It’s the worst kept secret in Ireland that alcohol plays a significant role in the lives of students, whether one partakes in the social pastime or just observes their peers doing so. College is a challenging time for all students, rife with opportunities, successes and some failures; it can take a toll on a person’s self-esteem. Alcohol abuse and low self-esteem have been linked by leading psychologists for years, however, Hamilton & deHart’s study in ‘Self and Identity’ focuses on how students with low self-esteem seem to indulge more than confident peers when it comes to the consumption of alcohol.
Hamilton DeHart conducted their study by means of manipulation testing on 195 students who had their self-esteem & confidence evaluated prior to the experiment. All 195 students had been asked to think about their best friend, and the aspects of their lives they had kept secret from their best friend. The students were then presented with bogus articles in two groups: the first article was about how secrets between friends can cause conflicts that lead to a breakup of the friendship, and the second article was about the secret aspects of ourselves with no mention of friendship.
All of the students were asked how many drinks they had consumed the following night with other friends and not their best friends. The results showed that those with low self-esteem had consumed more alcohol having read the bogus article about secrecy in friendships ‘’they appeared to seek out positive social interactions with others to repair the threat to the most important friendship’’. Group one, who had been shown the bogus article on friendship, consumed an average of 11 drinks while the second group consumed an average of six.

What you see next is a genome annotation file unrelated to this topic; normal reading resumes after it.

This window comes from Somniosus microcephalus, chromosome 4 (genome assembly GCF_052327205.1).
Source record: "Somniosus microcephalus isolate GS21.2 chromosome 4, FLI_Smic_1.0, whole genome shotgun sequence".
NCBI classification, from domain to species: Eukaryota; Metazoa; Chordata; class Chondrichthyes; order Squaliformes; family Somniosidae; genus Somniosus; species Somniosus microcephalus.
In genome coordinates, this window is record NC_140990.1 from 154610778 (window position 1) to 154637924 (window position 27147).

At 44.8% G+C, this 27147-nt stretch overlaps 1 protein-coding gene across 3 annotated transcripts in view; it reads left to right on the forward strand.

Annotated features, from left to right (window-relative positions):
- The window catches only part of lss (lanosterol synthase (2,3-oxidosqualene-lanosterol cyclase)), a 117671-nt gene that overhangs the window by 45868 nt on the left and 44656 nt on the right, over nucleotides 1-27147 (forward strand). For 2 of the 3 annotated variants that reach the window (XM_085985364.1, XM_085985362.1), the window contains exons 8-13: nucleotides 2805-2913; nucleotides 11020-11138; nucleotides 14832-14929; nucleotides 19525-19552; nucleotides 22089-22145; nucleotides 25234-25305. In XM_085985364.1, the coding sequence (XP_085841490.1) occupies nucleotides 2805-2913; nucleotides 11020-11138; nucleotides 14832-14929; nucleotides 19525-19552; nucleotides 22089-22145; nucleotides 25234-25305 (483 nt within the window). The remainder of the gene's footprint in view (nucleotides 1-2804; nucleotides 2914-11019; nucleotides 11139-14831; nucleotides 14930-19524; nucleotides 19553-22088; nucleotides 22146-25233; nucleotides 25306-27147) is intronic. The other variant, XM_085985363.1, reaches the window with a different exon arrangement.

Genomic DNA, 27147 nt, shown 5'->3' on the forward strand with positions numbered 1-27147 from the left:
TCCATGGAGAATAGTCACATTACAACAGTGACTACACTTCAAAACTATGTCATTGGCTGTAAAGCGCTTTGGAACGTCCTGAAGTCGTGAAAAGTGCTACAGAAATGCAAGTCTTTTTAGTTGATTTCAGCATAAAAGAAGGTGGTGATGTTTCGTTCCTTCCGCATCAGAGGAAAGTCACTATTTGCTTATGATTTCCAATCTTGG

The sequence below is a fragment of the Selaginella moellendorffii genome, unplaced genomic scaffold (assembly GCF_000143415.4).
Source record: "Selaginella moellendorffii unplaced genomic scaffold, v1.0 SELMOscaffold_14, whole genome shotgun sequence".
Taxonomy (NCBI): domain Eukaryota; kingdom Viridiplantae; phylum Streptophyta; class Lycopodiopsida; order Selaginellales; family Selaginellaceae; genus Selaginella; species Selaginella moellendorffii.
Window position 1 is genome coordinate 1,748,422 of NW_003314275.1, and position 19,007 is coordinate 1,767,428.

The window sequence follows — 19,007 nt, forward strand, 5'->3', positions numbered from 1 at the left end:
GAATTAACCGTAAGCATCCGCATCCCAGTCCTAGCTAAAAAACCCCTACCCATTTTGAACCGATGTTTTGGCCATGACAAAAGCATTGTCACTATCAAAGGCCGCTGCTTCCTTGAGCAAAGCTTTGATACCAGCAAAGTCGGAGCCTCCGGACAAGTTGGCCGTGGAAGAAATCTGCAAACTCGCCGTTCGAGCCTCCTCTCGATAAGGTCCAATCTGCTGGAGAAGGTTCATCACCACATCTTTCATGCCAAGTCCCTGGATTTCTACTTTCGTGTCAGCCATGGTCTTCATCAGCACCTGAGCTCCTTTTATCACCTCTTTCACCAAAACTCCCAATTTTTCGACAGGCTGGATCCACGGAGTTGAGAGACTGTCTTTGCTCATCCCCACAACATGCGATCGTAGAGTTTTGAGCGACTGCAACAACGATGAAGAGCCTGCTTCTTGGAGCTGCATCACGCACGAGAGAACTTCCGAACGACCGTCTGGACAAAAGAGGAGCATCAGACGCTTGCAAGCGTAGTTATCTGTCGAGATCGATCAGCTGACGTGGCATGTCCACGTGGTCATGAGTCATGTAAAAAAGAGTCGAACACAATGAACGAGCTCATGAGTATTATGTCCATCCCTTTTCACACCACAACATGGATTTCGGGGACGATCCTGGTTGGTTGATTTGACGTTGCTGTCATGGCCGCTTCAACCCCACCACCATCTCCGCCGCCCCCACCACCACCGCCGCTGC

These results speak for themselves, and suggest that Hamilton DeHart’s idea that the threat to belonging is more prominent in students’ with low self-esteem seems accurate. Upon reading this article I conducted a survey on UCC’s campus with 195 students. Two questions were asked: Q.1 Do you drink? And Q.2 why do you drink? Instant answers were demanded so nobody had time to compose a well thought answer. Question 2 made 100% of those asked uncomfortable however, the answers under pressure seem to back up Hamilton DeHart’s findings. Answers such as ‘’I love the social aspects,” “all my friends drink so I feel I should too” or “I feel silly in a pub if I’m not drinking’’